January 24, 2015



General Mills, Inc.

            Don’t call it a comeback, it’s been here for years—you just had to pay through the nose to get it.

The original Cinnamon Toast Crunch packaging.

In 1984, General Mills and Nestle introduced Cinnamon Toast Crunch (CTC) to the world. The cereal was a hit, and to celebrate its first decade it was decided to expand the brand. In 1995, General Mills introduced French Toast Crunch (FTC).

            As CTC was designed to invoke the taste of cinnamon toast, so too was FTC designed to be as close to French toast as possible. In fact, General Mills decided to take it an extra step: the cereal pieces actually resembled slices of French toast; from their shape to their color to their texture. And their taste? As advertised, with a hint of maple syrup flavoring.

The revised cereal eliminating the toast shapes.

            While the cereal was a hit with consumers, ultimately sales were not sufficient for General Mills to keep it in production. They attempted to bring over more of the CTC consumers by changing the unique shape to resemble the CTC pieces, right down to the brown swirls that appeared on them when FTC debuted. But, a mere 11 years later, the cereal was discontinued in 2006 everywhere except Canada, where it was also known as “Croque pain dore.” The Canadian version maintained the original bread shapes.

The Canadian version of the cereal.

            While initial sales may not have been to General Mills’ liking, the cereal had its fans and had developed a cult following in the years since. Online retailers took note and began offering the Canadian cereal for purchase, which fans eagerly snatched up at prices that ranged from high to insane due to shipping costs. As social media began to grow in prominence, countless campaigns were started by fans for the cereal to return in mass production. Everything from Twitter to a Change.org petition was used to convince General Mills that a market still existed for the crunchy maple pieces.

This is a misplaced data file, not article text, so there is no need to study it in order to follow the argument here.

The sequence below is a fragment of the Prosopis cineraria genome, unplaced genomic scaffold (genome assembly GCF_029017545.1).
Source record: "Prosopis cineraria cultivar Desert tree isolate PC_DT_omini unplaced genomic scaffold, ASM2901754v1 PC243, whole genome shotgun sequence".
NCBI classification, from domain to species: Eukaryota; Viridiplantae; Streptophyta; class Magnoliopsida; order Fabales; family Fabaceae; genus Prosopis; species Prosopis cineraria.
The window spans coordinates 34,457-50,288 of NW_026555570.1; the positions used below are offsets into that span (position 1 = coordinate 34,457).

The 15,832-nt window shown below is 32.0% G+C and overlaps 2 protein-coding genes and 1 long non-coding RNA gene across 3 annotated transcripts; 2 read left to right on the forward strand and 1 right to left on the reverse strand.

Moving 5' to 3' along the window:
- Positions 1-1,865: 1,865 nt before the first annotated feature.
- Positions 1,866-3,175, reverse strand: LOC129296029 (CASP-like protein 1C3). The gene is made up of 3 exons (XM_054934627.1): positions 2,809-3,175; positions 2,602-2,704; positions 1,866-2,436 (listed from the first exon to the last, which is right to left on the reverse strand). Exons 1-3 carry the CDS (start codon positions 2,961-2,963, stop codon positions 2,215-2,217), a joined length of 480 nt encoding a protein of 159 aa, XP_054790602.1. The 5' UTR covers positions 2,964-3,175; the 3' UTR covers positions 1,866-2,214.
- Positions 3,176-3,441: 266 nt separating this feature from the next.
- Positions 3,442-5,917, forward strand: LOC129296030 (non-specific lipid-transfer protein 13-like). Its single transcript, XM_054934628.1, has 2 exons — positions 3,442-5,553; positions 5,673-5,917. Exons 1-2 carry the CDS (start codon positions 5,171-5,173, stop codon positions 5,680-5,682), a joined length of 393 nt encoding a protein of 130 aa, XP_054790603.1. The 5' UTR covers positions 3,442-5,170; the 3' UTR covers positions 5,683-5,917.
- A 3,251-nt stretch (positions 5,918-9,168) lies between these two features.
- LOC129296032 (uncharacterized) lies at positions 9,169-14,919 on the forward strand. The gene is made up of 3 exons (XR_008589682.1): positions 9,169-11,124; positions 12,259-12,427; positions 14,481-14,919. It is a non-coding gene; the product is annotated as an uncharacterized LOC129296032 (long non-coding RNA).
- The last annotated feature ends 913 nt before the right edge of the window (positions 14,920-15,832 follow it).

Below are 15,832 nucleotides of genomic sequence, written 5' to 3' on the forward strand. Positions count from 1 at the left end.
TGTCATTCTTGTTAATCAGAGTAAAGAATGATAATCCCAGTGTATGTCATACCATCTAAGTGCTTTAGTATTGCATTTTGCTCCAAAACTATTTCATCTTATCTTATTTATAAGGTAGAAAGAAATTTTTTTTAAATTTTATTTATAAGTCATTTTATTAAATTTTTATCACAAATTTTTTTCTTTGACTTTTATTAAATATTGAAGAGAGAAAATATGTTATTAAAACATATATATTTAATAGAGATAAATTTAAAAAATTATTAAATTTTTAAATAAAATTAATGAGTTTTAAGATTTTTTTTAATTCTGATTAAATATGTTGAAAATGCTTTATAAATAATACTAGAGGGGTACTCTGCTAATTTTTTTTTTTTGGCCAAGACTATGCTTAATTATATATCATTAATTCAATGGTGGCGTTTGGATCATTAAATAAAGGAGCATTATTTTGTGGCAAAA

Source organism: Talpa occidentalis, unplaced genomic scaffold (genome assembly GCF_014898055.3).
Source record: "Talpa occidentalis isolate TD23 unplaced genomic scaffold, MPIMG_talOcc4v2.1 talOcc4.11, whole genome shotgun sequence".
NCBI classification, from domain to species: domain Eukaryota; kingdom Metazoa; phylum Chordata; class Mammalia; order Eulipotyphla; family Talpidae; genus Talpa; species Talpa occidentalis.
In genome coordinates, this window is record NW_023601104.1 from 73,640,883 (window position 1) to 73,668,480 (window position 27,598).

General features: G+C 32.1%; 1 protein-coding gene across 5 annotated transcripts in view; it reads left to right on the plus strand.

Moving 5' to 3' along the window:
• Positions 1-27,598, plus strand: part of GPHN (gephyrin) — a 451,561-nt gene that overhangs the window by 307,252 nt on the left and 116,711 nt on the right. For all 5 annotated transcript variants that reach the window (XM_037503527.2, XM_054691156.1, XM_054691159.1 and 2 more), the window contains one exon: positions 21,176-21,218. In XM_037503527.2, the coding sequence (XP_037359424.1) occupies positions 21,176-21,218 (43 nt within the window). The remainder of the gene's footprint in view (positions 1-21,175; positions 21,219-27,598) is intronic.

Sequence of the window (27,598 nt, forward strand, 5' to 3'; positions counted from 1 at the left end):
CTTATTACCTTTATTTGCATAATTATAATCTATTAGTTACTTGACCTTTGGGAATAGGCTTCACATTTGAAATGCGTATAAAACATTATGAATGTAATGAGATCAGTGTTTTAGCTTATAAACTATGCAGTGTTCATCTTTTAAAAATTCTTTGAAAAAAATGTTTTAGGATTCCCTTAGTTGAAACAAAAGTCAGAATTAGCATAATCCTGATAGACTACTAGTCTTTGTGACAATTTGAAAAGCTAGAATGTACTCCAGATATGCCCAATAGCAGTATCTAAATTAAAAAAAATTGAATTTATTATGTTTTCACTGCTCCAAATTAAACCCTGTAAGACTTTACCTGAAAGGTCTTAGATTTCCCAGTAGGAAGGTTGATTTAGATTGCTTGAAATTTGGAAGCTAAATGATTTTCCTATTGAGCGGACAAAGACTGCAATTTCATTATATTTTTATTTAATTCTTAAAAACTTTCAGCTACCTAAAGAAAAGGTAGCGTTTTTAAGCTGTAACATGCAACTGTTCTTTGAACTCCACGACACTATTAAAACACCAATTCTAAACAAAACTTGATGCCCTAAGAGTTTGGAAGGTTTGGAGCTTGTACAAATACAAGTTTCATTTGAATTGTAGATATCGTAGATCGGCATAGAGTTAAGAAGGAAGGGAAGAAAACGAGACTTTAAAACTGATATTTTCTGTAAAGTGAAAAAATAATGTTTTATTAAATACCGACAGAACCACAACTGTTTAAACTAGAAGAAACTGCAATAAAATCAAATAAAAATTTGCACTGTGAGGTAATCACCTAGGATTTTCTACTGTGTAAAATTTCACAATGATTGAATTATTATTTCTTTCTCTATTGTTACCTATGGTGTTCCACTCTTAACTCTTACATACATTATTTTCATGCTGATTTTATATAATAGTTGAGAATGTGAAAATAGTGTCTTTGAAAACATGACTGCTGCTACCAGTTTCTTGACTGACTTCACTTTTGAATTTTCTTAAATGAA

One of many info graphics about discontinued products featuring French Toast Crunch.

            Unable to deny the love for the cereal, and following on a wave of nostalgia that resulted in Coca-Cola resurrecting their Surge soft drink and General Mills themselves releasing Target-exclusive retro boxes of their cereals, General Mills announced via their blog that the cereal would return in December of 2014 to select stores, with wider distribution in January in time for its 30th anniversary. Not only was the cereal returned to its original shape, but the resurrected box closely resembled the original style with the addition of “you asked it’s back!” in place of original mascot Chef Wendell. The back of the box also featured pop culture factoids from 1995. The cereal's official website uses noted television psychic spokesperson Miss Cleo to promote the cereal in a series of shorts where she gives fake readings to "callers."

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